I’ve been critical of ASU in the past. Its administrators descended on downtown and acted like they owned the place — let’s not forget they wanted to tear down the A.E. England Building they’re now patting themselves on the back for saving — and at first its students publicly bashed their new environment instead of trying to go out and change it for the better. However, on this night ASU’s students had a very positive effect on downtown with their ingenious, well-run program to activate the new park. This event showed the promise the university’s presence can have for downtown.
As the event ended, people were overheard saying what a great event it was, how they couldn’t believe it took place downtown, and how they’d be back (WALL-E will run this Saturday at 7:30 p.m.). Hopefully this is the start of a new tradition that can take its place alongside First Fridays and Suns games as a constant in downtown life. But even if it doesn’t, it was enough to illustrate to everyone there that there is at last a burgeoning urban center in the giant megalopolis.
Apparently, while no one was looking, downtown Phoenix came to life.
[Source: Phoenix Business Journal] — Nearly 2.8 million square feet of new office space is under construction in the Phoenix metro area even though absorption rates ran into the negative category during the first quarter of 2009, according to a report released Monday by Colliers International. Absorption, the net new amount of leased space compared to the previous period, was a negative 497,720 square feet, Colliers reported. That means given all of the office space available in the Phoenix area, nearly 500,000 square feet of vacant space came back into the inventory during the first three months of the year. That negative absorption likely will continue as major office projects come on the market in the next 12 to 18 months, the firm said.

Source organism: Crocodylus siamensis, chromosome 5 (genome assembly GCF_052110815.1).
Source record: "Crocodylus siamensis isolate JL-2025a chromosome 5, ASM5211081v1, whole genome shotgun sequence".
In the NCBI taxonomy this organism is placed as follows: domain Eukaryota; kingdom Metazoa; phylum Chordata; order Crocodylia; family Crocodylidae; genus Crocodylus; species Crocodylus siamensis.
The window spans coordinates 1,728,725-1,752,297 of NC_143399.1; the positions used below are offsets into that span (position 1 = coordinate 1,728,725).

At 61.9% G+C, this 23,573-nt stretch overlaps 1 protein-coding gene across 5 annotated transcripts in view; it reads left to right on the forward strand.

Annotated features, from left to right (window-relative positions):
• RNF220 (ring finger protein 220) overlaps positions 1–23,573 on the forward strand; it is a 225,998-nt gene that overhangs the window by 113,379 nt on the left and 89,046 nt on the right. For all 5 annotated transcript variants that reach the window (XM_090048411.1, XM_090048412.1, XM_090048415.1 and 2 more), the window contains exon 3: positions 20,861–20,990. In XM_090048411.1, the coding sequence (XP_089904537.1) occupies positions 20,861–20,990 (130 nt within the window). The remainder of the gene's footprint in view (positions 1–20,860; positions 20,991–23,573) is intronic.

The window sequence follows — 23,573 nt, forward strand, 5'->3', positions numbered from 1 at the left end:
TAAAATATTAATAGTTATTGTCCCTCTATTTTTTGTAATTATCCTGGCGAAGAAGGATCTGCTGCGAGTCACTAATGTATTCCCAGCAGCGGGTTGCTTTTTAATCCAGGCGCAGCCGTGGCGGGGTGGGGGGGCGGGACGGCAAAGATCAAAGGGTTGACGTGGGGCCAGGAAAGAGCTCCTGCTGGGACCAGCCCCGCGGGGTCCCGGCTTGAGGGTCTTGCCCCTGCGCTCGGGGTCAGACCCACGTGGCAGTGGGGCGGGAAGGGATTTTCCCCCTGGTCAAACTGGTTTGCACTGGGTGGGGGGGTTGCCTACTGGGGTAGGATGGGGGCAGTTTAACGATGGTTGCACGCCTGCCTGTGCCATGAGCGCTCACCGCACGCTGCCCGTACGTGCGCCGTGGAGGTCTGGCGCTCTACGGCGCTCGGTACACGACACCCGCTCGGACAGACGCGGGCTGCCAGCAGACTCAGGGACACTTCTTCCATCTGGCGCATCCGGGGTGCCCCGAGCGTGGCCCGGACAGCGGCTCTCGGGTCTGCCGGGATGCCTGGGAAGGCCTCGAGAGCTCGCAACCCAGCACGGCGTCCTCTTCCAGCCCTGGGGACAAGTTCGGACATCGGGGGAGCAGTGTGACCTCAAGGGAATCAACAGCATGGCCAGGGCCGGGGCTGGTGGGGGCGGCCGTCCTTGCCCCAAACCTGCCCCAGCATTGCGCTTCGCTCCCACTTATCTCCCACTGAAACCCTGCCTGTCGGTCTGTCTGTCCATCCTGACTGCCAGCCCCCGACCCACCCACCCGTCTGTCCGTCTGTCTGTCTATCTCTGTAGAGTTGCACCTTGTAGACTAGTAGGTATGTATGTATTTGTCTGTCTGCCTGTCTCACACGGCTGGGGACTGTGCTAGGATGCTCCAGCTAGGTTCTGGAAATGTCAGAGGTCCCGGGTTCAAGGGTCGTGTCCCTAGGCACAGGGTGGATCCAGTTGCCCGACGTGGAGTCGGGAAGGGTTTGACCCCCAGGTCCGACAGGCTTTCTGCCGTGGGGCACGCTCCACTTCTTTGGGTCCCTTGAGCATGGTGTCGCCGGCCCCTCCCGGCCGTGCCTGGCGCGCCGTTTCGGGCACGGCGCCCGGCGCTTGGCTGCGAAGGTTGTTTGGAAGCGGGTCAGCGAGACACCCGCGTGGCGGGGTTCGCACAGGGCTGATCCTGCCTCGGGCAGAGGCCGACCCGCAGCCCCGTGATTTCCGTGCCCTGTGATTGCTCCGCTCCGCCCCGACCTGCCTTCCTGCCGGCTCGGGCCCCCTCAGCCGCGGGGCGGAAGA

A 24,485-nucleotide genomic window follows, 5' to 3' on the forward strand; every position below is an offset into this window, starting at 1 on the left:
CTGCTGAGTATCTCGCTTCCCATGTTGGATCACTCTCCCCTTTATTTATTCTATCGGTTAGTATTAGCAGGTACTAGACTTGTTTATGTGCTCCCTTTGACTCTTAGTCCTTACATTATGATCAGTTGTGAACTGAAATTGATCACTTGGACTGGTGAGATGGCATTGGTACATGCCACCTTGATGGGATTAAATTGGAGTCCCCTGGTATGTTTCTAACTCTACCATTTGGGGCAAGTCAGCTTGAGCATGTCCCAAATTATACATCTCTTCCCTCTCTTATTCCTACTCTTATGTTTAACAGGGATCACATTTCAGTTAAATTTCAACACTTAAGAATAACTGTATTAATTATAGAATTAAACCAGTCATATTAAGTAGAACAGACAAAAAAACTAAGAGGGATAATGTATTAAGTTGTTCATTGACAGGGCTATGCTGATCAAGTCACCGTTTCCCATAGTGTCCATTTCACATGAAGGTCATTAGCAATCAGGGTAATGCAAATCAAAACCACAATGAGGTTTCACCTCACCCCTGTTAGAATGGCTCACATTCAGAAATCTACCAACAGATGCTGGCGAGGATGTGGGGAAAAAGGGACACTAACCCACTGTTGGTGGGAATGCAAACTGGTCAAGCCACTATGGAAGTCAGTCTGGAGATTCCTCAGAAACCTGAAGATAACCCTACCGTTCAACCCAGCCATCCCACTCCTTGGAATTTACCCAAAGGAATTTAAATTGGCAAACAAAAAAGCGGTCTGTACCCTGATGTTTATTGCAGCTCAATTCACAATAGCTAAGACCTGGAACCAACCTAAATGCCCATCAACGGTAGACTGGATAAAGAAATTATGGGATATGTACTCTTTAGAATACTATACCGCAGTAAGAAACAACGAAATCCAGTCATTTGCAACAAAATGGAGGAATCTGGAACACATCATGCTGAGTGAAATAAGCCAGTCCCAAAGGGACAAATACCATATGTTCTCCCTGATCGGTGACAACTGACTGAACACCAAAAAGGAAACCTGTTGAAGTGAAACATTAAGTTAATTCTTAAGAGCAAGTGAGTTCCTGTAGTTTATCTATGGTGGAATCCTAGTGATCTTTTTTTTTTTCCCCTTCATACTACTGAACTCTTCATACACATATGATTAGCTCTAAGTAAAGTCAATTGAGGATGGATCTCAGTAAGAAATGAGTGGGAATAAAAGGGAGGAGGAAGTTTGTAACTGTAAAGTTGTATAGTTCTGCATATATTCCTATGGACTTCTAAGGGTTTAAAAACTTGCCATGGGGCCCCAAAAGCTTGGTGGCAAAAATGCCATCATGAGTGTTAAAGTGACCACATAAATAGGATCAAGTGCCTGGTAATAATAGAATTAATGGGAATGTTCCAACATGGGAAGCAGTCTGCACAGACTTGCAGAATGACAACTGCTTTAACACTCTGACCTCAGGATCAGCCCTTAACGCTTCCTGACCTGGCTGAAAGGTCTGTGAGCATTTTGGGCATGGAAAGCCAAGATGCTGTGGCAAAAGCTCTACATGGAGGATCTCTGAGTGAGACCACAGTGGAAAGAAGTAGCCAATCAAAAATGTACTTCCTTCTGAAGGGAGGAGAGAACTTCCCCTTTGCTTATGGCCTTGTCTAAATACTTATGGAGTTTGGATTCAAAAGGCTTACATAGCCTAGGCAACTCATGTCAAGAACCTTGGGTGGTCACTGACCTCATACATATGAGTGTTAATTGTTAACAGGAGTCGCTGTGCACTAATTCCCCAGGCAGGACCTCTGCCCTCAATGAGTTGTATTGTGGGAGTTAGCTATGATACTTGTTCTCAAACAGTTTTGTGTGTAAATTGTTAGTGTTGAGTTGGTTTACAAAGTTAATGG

Two of the largest projects under construction are in downtown, which will see more than 1 million square feet of new office space: Central Park East and the Wachovia Tower (part of the CityScape project).
Phoenix-area office vacancies are lowest in downtown’s central business district at 14.6 percent. Rates are the highest in the northeast Valley at 23.1 percent. Overall vacancy rates rose to 19.9 percent, compared to 19.1 percent at year end. Rents are dropping in response to increased supply with the average at $24.72 per square foot annually compared to $25.54 in the fourth quarter. [Note: To read the full article, click here.]